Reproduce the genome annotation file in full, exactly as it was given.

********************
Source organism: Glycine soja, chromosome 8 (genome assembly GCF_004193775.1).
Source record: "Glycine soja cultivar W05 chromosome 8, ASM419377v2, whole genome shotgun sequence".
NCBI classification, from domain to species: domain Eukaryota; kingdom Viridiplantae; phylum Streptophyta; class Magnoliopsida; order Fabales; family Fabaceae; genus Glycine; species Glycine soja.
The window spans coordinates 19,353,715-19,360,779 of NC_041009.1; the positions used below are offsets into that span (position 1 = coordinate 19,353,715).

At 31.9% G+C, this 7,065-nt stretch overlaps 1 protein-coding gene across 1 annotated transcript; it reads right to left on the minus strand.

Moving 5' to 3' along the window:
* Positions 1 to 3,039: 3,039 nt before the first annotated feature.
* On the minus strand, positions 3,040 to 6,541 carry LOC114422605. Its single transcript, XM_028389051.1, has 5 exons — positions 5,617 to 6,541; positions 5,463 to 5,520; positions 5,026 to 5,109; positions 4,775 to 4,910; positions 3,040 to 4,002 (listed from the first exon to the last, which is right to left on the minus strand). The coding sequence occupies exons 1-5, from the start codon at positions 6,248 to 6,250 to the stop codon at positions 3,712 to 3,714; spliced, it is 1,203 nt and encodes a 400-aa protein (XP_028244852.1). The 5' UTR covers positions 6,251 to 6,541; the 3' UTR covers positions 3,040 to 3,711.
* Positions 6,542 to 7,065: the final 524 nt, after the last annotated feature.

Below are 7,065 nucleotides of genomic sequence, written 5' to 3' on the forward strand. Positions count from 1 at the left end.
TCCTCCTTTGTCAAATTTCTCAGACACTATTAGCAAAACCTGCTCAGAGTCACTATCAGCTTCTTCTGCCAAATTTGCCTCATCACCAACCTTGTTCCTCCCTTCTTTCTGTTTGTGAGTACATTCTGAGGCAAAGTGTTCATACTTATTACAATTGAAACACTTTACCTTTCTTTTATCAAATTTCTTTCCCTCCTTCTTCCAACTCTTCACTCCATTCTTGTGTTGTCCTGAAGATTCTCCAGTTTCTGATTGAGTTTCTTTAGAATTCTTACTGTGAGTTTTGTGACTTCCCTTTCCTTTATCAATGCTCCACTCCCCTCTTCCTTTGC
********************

Source organism: Glycine soja, chromosome 8 (genome assembly GCF_004193775.1).
Source record: "Glycine soja cultivar W05 chromosome 8, ASM419377v2, whole genome shotgun sequence".
NCBI classification, from domain to species: domain Eukaryota; kingdom Viridiplantae; phylum Streptophyta; class Magnoliopsida; order Fabales; family Fabaceae; genus Glycine; species Glycine soja.
The window spans coordinates 19,353,715-19,360,779 of NC_041009.1; the positions used below are offsets into that span (position 1 = coordinate 19,353,715).

At 31.9% G+C, this 7,065-nt stretch overlaps 1 protein-coding gene across 1 annotated transcript; it reads right to left on the minus strand.

Moving 5' to 3' along the window:
* Positions 1 to 3,039: 3,039 nt before the first annotated feature.
* On the minus strand, positions 3,040 to 6,541 carry LOC114422605. Its single transcript, XM_028389051.1, has 5 exons — positions 5,617 to 6,541; positions 5,463 to 5,520; positions 5,026 to 5,109; positions 4,775 to 4,910; positions 3,040 to 4,002 (listed from the first exon to the last, which is right to left on the minus strand). The coding sequence occupies exons 1-5, from the start codon at positions 6,248 to 6,250 to the stop codon at positions 3,712 to 3,714; spliced, it is 1,203 nt and encodes a 400-aa protein (XP_028244852.1). The 5' UTR covers positions 6,251 to 6,541; the 3' UTR covers positions 3,040 to 3,711.
* Positions 6,542 to 7,065: the final 524 nt, after the last annotated feature.

Below are 7,065 nucleotides of genomic sequence, written 5' to 3' on the forward strand. Positions count from 1 at the left end.
TCCTCCTTTGTCAAATTTCTCAGACACTATTAGCAAAACCTGCTCAGAGTCACTATCAGCTTCTTCTGCCAAATTTGCCTCATCACCAACCTTGTTCCTCCCTTCTTTCTGTTTGTGAGTACATTCTGAGGCAAAGTGTTCATACTTATTACAATTGAAACACTTTACCTTTCTTTTATCAAATTTCTTTCCCTCCTTCTTCCAACTCTTCACTCCATTCTTGTGTTGTCCTGAAGATTCTCCAGTTTCTGATTGAGTTTCTTTAGAATTCTTACTGTGAGTTTTGTGACTTCCCTTTCCTTTATCAATGCTCCACTCCCCTCTTCCTTTGC